- The Situational Judgement Test that was abandoned last year is back. This time you complete it AFTER you have submitted your application between the 8 -11 February.
- The SJT will be used for ‘longlisting’ of applicants. Shortlisting will be done by clinical scientists’ review of applications.
- Interviews will be held online by two scientists from the employing department.
- As last year, if you are offered an interview with an employer this will be your ONLY interview for the STP programme. If you decline this offer of an interview, you will leave the selection process for 2022.
How to make a strong application
The official Health Education England STP Webinar for 2022 (delivered on 17 January) can be viewed online and includes a Q&A session with recruitment staff.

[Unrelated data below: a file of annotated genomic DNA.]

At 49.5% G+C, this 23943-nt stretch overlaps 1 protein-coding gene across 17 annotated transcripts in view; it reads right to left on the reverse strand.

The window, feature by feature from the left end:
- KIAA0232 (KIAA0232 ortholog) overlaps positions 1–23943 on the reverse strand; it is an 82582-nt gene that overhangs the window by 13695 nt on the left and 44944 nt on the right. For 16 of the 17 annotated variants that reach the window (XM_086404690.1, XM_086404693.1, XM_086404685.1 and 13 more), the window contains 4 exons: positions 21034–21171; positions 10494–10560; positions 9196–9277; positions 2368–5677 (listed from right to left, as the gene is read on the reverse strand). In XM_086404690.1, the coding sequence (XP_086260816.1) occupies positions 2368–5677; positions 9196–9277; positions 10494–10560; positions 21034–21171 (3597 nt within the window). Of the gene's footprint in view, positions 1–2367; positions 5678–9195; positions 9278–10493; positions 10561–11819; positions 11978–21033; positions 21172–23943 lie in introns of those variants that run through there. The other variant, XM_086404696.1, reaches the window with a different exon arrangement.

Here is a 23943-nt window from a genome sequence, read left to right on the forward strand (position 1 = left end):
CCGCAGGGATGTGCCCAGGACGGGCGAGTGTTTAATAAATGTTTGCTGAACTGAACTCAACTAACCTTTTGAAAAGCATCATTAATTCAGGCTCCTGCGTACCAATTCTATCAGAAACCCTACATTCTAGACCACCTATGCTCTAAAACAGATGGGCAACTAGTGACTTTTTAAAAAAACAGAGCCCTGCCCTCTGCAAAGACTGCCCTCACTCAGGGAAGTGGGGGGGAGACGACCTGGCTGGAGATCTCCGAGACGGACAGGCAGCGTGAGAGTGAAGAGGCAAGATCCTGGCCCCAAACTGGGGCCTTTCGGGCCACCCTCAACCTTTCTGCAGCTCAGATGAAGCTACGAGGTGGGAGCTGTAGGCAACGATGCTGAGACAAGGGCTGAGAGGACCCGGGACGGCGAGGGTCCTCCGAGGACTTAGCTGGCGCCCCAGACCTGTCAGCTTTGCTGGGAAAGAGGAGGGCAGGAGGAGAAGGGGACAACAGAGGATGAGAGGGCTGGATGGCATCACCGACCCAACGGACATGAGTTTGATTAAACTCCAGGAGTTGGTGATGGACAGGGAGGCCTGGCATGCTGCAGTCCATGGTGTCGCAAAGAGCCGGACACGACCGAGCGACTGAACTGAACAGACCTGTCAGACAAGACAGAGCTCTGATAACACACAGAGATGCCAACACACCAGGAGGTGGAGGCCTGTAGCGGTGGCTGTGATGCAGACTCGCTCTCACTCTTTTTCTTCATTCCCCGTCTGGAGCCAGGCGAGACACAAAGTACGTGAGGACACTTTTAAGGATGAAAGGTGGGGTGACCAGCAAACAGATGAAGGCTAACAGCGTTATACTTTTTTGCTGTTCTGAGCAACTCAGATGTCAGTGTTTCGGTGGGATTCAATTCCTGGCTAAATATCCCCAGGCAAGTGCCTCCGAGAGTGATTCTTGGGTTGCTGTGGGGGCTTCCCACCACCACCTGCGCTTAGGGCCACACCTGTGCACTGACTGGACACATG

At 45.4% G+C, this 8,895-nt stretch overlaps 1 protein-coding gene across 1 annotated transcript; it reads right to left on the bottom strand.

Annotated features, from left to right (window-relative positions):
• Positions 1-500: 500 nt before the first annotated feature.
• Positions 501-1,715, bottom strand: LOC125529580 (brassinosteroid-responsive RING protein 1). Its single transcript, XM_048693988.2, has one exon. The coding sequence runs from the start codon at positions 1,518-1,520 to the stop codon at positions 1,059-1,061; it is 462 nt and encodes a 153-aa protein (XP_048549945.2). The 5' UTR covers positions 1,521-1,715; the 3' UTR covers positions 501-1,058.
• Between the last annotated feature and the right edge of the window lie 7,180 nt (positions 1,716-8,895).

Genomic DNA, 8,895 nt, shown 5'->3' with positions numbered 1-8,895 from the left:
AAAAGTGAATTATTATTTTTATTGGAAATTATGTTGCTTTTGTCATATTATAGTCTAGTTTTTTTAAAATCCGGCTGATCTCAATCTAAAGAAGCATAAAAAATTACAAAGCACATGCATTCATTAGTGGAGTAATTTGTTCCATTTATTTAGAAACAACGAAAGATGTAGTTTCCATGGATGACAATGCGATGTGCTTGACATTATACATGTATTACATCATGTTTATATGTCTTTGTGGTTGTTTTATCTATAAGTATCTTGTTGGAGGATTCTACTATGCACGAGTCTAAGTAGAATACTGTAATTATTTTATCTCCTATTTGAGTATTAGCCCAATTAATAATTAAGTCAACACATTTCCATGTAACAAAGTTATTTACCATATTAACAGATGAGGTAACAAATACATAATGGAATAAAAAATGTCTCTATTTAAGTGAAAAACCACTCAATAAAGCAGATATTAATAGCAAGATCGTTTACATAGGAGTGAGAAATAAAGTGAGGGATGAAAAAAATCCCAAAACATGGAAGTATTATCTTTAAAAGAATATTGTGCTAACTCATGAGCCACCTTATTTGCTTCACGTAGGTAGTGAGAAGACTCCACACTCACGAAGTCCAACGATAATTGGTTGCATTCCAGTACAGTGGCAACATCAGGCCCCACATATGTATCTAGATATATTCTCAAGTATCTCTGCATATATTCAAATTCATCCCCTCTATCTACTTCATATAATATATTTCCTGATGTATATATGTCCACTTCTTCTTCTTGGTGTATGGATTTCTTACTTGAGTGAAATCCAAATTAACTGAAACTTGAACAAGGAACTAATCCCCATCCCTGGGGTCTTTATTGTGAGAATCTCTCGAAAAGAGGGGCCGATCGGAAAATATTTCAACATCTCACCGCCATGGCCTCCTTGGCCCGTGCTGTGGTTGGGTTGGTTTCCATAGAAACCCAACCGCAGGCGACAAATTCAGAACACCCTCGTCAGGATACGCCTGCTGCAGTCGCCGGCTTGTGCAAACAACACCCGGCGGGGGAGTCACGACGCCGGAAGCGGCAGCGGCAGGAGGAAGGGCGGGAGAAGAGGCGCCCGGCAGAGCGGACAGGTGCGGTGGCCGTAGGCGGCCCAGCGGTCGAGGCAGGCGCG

The Careers Service online workshop on Applying for the NHS STP on Wednesday, 19 January from 2-3pm can be viewed on university’s Video Portal. (Graduates please email BMHcareers@manchester.ac.uk for access). A list of questions asked during the session can be found here.
GET UP-TO-DATE: Invest some time reviewing the information for applicants on the National School of Healthcare Science website – and use it in your application. Read the job description and person spec to get an overview of the role, then thoroughly research the specialism you plan to apply for e.g. check out the relevant professional body for each specialism. The STP curriculum library is useful to gain insight into the rotation and specialist modules for each speciality. NB. you need to be prepared to travel during training as a rotation might take you to a partner hospital.